1. ## Bull Sh*t Codified

I love statistics, and its applications. In particular to things like pattern recognition, classifiaction, computer vision and learning.

Hower, the following technique is a quintessential example of the saying, "There are lies, damn, lies, and statistics".

Factor analysis - Wikipedia, the free encyclopedia

Read the disadvantages sections and you'll see why this technique is hoplessly unsatisfatory for studying something as complex as human beings.

It has been said by many that the fundamental problem with psychological testing is that test makers have to use prejudice in making their questions and assigning interpretations to their answers. No amount of statistical manipulation is going to correct this.

There is no such thing as "being unbiased" in any field of study. Even assuming a Gaussian distribution can be a horrible bias (as physicists know quite well). Weibull, Poisson, and Unform distributions are also quite common. Bimodal distributions (very different from "binomial" distributions) are also quite common. A nuanced understanding of the "Central Limit Theorem" will tell you that the natural place for assuming Gaussians are for sums and averages of independent random variables.

To illustrate the utility of bias, consider a simple situation of measure defect rates of a products from a manfaturing facility. Very good facilities may show no defects for as long as we have time for publication of defect rates. No rational thinking human being with an ounce of common sense will publish a defect rate of "zero" even though "that is what the data shows". The common procedure is to assume (absolutley necessary) a Weibull distribution with a positive defect rate (and other fitting parameters based on prior "bias") and to keep adjusting the the parameters based on our "zero" defect rate for as many products has come up. This is just one example of a "corner case" where a bias is absolutely necessary to make inferrences that are meaningful. The more complex a system, the more corner cases that will come up.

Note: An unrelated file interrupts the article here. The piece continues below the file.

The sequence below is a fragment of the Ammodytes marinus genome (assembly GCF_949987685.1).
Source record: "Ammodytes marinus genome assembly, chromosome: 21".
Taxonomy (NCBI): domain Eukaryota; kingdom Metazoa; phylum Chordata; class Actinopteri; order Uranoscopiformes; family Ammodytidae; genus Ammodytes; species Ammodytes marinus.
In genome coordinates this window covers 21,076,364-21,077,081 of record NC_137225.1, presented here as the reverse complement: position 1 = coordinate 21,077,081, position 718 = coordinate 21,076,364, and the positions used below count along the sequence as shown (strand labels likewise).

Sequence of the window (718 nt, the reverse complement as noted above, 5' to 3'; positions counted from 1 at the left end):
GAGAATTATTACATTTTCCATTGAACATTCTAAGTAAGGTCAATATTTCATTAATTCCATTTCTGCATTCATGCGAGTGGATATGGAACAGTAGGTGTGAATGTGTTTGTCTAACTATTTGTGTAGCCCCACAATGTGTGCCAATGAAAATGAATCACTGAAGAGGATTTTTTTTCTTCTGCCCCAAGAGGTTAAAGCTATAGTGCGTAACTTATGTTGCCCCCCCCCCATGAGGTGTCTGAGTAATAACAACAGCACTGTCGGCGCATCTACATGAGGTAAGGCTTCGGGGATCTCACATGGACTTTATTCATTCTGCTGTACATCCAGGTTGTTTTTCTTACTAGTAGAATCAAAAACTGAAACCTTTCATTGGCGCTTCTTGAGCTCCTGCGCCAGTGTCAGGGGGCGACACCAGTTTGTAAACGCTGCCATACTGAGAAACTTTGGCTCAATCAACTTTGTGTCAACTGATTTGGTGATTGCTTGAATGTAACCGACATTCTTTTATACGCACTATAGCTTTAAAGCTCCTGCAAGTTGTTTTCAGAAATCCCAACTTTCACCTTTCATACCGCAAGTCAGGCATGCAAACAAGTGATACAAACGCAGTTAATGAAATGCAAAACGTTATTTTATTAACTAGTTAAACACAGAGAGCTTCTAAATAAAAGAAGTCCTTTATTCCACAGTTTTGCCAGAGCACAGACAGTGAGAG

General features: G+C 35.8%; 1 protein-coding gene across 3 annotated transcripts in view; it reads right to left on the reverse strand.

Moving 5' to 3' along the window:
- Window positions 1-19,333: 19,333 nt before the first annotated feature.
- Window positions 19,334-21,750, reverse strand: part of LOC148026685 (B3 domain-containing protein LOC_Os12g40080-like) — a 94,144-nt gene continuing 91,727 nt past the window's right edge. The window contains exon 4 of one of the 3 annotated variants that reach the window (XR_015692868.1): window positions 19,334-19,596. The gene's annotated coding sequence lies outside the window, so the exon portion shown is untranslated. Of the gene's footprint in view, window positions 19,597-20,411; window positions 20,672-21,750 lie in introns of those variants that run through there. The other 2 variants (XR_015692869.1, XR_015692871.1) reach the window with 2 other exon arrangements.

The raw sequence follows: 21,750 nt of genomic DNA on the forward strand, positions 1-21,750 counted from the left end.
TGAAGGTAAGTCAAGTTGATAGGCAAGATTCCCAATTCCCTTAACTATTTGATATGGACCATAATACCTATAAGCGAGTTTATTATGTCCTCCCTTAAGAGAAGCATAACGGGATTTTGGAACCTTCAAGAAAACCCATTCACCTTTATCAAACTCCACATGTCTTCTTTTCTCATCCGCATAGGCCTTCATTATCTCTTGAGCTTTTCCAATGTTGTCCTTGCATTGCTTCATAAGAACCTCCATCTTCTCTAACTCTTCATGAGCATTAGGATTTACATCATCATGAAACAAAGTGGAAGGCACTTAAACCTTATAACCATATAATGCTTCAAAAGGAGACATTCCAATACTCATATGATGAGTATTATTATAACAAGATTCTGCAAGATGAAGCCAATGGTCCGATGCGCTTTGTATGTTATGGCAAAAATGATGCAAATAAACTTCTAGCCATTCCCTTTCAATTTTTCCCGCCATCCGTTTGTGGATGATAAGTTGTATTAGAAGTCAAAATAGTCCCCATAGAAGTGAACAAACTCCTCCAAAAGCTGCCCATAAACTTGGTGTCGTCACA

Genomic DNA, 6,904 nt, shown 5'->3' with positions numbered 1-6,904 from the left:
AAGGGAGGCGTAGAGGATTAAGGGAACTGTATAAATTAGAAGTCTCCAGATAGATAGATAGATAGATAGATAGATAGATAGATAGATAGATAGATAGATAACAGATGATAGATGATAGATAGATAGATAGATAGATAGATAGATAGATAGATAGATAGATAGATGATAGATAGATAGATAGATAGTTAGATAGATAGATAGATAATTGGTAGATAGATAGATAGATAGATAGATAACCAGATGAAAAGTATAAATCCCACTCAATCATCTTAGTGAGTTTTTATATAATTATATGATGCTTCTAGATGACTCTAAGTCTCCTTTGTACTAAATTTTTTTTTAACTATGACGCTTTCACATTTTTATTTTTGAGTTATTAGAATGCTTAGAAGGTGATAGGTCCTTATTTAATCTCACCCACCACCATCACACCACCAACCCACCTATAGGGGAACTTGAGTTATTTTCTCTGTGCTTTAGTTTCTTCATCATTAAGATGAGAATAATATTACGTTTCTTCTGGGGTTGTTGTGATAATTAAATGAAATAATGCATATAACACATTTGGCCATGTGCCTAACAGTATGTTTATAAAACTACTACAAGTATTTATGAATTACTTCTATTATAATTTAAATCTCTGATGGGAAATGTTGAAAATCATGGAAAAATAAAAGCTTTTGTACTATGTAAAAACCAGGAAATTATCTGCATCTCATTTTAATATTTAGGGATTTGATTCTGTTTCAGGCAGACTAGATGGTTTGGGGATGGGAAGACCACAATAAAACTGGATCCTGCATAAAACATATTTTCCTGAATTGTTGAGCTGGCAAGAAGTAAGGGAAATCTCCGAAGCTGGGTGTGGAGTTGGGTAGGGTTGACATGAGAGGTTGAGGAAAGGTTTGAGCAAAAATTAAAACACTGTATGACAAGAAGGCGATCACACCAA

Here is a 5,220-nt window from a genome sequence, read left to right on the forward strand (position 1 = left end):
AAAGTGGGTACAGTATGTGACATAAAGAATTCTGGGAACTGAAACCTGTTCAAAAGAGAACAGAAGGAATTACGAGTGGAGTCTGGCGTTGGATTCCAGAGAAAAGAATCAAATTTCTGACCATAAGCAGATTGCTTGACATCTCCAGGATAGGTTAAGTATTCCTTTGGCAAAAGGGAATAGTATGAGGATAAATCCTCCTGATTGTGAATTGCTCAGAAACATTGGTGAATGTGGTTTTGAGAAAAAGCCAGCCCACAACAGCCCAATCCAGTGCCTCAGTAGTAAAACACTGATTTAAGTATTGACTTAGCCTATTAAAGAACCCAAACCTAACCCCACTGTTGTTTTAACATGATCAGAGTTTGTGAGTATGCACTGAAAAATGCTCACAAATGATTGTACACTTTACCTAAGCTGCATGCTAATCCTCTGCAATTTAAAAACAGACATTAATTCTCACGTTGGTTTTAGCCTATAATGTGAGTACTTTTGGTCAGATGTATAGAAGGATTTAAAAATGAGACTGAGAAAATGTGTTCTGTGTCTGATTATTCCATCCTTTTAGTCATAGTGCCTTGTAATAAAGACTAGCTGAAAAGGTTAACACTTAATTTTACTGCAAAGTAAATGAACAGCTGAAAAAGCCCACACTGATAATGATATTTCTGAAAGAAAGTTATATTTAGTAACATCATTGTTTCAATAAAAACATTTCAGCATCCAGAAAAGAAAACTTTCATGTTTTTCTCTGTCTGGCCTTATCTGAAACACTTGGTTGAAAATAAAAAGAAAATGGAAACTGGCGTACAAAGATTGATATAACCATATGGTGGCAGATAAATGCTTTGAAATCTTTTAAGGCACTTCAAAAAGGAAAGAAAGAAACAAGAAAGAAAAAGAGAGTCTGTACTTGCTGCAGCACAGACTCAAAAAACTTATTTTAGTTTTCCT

There is something fundamentally wrong about correlatory studies of systems as complex as parts of human beings. Let alone the more mysterious study of "mind" or "health" (let alone "mental health").

First a reminder. Correlation does not imply a cause-effect relationship. I repeat, correlation does not imply a cause-effect relationship.

However, the fundamental problem is that we inherently ignore what is unique about our system in correlatory studies, but it is the uniquness itself that is vital for system function. This is true even for systems much simpler that human beings.

2. Originally Posted by ygolo
Read the disadvantages sections and you'll see why this technique is hoplessly unsatisfatory for studying something as complex as human beings.
.
Well. That certainly hasn't been my experience of our species.

3. Originally Posted by Mycroft
Well. That certainly hasn't been my experience of our species.
Well I suppose I have a lower threshold for complexity. I think it is near imposible to create a theory that yeilds reliable and testable predictions about an individual.

We are poor at predicting when someone is about to become a serial killer, and if the FBI profilers that came on during the Norhtern Virgina shootings are any indication, the speculation of your average Joe was as good.

Similarily, I think we are horrible at predicting the who are best and brightest are also. Poincare, Feynman, and Crick are among history's greatest achievers of intellectual work, but their IQs paled in comparison to the world's highest IQ holder (an ENTP I believe), who writes advice columns (not a bad thing, but as far as "intellectual" achievement goes?).

We can certainly find averages, corelations, and tendencies, but for the most part, I don't think they tell us much more than what our guts already do.

There are some notable recent exceptions in behavioural finace and behavioral economics (A redrawing of the boundaries of the social "sciences" for the better I think. They are starting to ask better questions).